Arthur Calwell


Black Power,
a Multi-Racial Society,
and the Immigration Saga



Arthur Calwell


Arthur Calwell was Australia's first Minister for Immigration (1945 to 1949), and later became the leader of the Australian Labor Party (1960 to 1967). In the following document, extracted from his autobiography, Be Just and Fear Not, Calwell mounts a passionate defence of Australia's traditional immigration policies; opposes non-European immigration; and explains that the creation of multi-racial societies invariably lead to bloodshed and disaster.




All nations - black, brown, yellow and white - are racist, simply because the world consists of different races and nations. All races suffer from a deep feeling of xenophobia and all are determined to preserve the homogeneity of their own people. They all reject the brotherhood of man concept. Some people call me a racist because I am proud of the blood that flows through my veins. I am proud of my white skin, just as a Chinese is proud of his yellow skin; a Japanese his brown skin, and the Indians of their various hues from black to coffee-coloured. Anybody who is not proud of his race is not a man at all. And any man who tries to stigmatize the Australian community as racist because they want to preserve this country for the white race is doing our nation great harm. Those who talk about a multi-racial society are really talking about a polyglot nation. Some people talk about a multi-racial society without knowing what the term really means, while others talk about it because they are anxious to change our society. No matter where the pressures come from, Australian people will continue to resist all attempts to destroy our white society.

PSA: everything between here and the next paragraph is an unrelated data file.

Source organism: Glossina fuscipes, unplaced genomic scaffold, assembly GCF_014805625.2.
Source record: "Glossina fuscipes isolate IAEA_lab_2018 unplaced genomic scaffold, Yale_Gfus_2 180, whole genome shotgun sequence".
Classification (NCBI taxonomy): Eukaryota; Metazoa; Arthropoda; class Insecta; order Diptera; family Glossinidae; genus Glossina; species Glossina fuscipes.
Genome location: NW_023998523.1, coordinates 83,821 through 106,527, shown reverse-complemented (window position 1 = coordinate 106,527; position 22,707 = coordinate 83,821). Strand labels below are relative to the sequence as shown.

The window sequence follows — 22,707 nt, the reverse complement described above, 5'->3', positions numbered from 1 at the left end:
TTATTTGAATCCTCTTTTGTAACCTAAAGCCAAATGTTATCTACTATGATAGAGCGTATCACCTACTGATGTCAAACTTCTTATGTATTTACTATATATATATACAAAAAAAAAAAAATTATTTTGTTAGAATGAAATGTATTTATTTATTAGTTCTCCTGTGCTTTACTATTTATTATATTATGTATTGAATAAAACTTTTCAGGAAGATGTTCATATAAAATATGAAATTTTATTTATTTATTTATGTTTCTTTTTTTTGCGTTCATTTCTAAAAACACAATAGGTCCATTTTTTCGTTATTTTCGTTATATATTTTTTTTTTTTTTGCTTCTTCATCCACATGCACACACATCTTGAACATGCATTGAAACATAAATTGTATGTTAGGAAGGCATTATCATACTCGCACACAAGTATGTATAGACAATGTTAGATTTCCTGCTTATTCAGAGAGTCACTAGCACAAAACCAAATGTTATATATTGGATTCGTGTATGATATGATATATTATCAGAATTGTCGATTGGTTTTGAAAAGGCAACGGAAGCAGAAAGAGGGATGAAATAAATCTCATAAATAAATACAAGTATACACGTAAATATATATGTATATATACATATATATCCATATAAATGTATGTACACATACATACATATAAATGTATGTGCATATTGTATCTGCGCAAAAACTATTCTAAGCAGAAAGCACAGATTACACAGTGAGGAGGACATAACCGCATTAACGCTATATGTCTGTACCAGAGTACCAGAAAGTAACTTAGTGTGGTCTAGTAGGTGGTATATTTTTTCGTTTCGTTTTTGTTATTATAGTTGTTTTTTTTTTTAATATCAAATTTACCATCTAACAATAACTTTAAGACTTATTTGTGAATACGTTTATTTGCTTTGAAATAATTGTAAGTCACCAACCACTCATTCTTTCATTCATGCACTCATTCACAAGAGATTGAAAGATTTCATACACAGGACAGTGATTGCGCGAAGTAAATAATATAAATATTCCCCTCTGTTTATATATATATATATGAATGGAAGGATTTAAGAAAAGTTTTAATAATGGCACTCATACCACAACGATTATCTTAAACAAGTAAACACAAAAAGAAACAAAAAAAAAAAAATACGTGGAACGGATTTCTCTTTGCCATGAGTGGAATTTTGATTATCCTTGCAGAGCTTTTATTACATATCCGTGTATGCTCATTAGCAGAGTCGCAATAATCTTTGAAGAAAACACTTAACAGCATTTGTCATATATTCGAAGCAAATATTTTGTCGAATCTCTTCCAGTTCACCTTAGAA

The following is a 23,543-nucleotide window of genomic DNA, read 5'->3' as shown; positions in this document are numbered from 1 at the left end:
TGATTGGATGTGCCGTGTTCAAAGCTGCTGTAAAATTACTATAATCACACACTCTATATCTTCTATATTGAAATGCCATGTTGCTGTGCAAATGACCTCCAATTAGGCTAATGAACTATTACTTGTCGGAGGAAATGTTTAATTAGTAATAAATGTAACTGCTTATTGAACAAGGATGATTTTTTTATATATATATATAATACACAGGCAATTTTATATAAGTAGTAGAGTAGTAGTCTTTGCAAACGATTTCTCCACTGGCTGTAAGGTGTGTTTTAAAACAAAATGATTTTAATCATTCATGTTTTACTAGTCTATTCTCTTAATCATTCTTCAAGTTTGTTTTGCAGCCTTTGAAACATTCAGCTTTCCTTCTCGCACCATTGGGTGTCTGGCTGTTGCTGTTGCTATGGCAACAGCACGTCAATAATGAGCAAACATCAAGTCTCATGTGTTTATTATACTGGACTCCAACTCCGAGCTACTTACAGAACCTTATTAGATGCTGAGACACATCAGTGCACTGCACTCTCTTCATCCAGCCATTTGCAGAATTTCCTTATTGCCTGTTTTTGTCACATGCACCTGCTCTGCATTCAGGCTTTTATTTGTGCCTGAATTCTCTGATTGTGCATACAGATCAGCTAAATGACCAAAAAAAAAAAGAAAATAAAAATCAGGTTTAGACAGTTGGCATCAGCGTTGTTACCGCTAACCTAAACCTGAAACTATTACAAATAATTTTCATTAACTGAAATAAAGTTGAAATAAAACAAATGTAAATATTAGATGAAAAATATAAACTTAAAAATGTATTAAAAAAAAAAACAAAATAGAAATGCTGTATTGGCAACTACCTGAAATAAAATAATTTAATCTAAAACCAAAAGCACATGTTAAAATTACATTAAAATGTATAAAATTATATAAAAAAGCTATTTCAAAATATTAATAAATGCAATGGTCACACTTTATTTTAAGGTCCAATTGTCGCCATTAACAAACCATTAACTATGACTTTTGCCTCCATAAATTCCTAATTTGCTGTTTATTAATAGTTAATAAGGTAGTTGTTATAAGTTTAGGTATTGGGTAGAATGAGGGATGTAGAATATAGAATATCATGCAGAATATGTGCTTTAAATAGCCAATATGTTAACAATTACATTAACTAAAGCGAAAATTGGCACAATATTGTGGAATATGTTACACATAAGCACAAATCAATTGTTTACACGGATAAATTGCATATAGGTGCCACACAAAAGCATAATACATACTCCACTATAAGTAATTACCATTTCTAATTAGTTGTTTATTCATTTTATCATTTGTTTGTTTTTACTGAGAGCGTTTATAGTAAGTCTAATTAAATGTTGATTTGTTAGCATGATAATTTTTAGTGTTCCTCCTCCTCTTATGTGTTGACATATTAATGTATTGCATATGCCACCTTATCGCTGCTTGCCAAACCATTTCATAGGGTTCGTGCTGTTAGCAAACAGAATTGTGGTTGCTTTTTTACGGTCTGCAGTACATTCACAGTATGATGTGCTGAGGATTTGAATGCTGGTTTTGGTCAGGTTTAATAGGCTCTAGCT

I reject, in conscience, the idea that Australia should or can ever become a multi-racial society and survive. More straight-thinking and less intellectual dishonesty are essential for any worthwhile discussion on Australia's restricted immigration policy. What do those who advocate the creation of a multi-racial Australian society really mean? Do they even know what they mean? Do they want Australia to cease to be a homogeneous nation? No nation can be homogeneous and multi-racial at the same time. Our ever-increasing band of pseudo-intellectuals should be aware of that.

Do the multi-racialists want Australia to consist of a small number of people from all the African and Asian nations, or do they want to admit millions of coloured migrants from those nations for permanent settlement in a continent that was first settled 184 years ago by Europeans while other, nearer nations passed it by as a useless, barren land? If Australians are ever foolish enough to open their gates in a significant way to people other than Europeans, they will soon find themselves fighting desperately to stop the nation from being flooded by hordes of non-integratables. Then we will also need a Race Relations Board. None is needed now. A Race Relations Board is necessary only where there are racial problems and racial tensions. We are currently spared this rather expensive luxury.

Every country has the inalienable right to determine the composition of its own population. Its policies on immigration are its own affair. It is entitled to enforce them without any interference from any other nation. And this applies equally to every nation, large or small, be it in Asia, Africa, Europe, America or Australia. The question of morality or ethics does not arise and cannot be artificially created.